The Purpose of Memory
What is the purpose of memory? If we don’t look to history, what is it for?
Last night, in a dream, my grandmother and great uncle visited me. I thought of how long it had been since I’d seen them. Uncle Steve spoke of his immigration to Canada in 1952. In 1950, he had crossed into Austria illegally to escape Soviet Czechoslovakia. Before that, as a Jew, he had been “illegal,” a non-person, under the definitions of Hungary and Germany.
In my dream, my grandmother and great uncle were giants, tall and formidable. The three of us were searching for somewhere to go. We couldn’t find my grandmother’s apartment. The elevator wasn’t working. I’d left my purse somewhere.
We didn’t know where was home, what we could keep and what we would lose.
The extent of the abuse occurring today at the southern border of the U.S. will be revealed by history, and even then, the story will be incomplete, just as we’re still learning and struggling to understand what happened during the Holocaust. So many stories lost, precious few known or preserved.
We have said and believed never again. Yet now, there are concentration camps at the U.S. border.
The Trump regime recently expanded a policy enabling “expedited removal” of undocumented immigrants. According to Royce Bernstein Murray of the American Immigration Council, the new policy would allow the Department of Homeland Security “to essentially be both prosecutor and judge.1”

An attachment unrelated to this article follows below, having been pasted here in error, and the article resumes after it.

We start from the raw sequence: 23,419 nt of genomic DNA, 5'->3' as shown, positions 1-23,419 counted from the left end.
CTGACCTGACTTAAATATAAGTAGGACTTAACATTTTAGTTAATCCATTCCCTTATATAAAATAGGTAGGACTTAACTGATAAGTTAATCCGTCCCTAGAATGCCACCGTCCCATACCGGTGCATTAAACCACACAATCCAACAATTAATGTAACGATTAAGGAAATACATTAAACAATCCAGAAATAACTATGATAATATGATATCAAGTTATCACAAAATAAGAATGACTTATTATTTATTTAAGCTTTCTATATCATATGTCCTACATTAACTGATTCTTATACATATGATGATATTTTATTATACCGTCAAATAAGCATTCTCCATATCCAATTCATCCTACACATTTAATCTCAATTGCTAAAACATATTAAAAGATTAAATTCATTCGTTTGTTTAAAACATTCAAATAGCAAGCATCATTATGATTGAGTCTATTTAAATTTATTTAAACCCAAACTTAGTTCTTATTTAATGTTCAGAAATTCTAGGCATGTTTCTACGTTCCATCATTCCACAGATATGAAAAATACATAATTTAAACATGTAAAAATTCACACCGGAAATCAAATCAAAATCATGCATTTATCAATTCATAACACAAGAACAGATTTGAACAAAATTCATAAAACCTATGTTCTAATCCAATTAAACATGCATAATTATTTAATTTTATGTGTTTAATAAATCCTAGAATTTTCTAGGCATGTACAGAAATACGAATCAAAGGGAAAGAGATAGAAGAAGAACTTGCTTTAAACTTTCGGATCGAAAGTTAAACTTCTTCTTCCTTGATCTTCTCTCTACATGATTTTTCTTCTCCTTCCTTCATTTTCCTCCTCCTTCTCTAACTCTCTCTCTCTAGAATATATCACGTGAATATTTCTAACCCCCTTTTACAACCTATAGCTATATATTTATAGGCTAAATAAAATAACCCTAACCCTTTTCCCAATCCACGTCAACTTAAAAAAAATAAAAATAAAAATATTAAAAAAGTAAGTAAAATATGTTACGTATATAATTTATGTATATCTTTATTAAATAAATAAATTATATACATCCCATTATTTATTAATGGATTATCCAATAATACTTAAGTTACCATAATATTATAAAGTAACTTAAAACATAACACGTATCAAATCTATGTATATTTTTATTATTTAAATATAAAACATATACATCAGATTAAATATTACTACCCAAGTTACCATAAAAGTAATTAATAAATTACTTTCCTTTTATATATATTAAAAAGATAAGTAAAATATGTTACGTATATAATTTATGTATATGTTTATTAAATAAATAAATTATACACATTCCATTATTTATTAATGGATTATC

Omar Jadwat, director of the American Civil Liberties Union’s Immigrants’ Rights Project, stated, “Under this unlawful plan, immigrants who have lived here for years would be deported with less due process than people get in traffic court.2”
Before it joined the Axis in World War II, anti-Jewish hysteria swept Hungary. The country passed legislation that culminated in the Third Anti-Jewish Law, which emulated Germany’s Nuremberg laws.
On July 12, 1939, the Jewish Telegraphic Agency published an article titled “Ruthless Anti-[J]ewish Drive Pressed by Hungary in Carpatho-Ukraine.” It stated, “[N]ow the Jews are being subjected to systematic persecution. Hundreds are receiving deportation orders and many are being pronounced ‘stateless’ without reason. Three hundred Jews have been arrested in the town of Kaschau alone as ‘illegal immigrants….’.3”
By August, 1941, about 14,000 Jews were deported to German-occupied Ukraine by freight car. On August 27 and 28, the SS shot the deportees and the local Jewish population. Over two days, about 24,000 Jews were massacred in the forests of Kamenetz-Podolsk.
Never again is forward-looking. The actions of the current regime occupying the White House, its racist, xenophobic rhetoric, its policies, its concentration camps, parallel Hungary and Germany’s drive to genocide.
Formidable in their understanding, our ancestors visit our thoughts and dreams, delivering messages and mandates from the past. To refuse to listen is to dishonor them and to dishonor history. It is to reject the power of memory.
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